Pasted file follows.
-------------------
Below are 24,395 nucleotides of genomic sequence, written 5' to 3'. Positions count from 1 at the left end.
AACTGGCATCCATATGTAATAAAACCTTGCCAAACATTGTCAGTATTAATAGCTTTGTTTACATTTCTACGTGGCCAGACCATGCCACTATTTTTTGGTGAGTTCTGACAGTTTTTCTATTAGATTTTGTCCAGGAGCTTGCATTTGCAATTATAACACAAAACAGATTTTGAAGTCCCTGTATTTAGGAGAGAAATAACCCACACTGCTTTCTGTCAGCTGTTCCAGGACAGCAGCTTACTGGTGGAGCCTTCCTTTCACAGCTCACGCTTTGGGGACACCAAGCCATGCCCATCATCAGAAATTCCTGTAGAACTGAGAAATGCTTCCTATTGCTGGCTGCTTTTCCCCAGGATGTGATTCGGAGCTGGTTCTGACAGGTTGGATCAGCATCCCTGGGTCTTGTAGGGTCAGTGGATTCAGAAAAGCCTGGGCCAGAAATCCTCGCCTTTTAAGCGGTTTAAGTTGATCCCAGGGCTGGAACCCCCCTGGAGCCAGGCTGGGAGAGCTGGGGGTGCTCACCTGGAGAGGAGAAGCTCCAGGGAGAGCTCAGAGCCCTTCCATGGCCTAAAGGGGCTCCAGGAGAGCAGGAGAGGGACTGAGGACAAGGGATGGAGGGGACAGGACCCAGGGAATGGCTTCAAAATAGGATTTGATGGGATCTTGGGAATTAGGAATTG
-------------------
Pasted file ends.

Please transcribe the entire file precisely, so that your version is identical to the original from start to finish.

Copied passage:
Below are 24,395 nucleotides of genomic sequence, written 5' to 3'. Positions count from 1 at the left end.
AACTGGCATCCATATGTAATAAAACCTTGCCAAACATTGTCAGTATTAATAGCTTTGTTTACATTTCTACGTGGCCAGACCATGCCACTATTTTTTGGTGAGTTCTGACAGTTTTTCTATTAGATTTTGTCCAGGAGCTTGCATTTGCAATTATAACACAAAACAGATTTTGAAGTCCCTGTATTTAGGAGAGAAATAACCCACACTGCTTTCTGTCAGCTGTTCCAGGACAGCAGCTTACTGGTGGAGCCTTCCTTTCACAGCTCACGCTTTGGGGACACCAAGCCATGCCCATCATCAGAAATTCCTGTAGAACTGAGAAATGCTTCCTATTGCTGGCTGCTTTTCCCCAGGATGTGATTCGGAGCTGGTTCTGACAGGTTGGATCAGCATCCCTGGGTCTTGTAGGGTCAGTGGATTCAGAAAAGCCTGGGCCAGAAATCCTCGCCTTTTAAGCGGTTTAAGTTGATCCCAGGGCTGGAACCCCCCTGGAGCCAGGCTGGGAGAGCTGGGGGTGCTCACCTGGAGAGGAGAAGCTCCAGGGAGAGCTCAGAGCCCTTCCATGGCCTAAAGGGGCTCCAGGAGAGCAGGAGAGGGACTGAGGACAAGGGATGGAGGGGACAGGACCCAGGGAATGGCTTCAAAATAGGATTTGATGGGATCTTGGGAATTAGGAATTG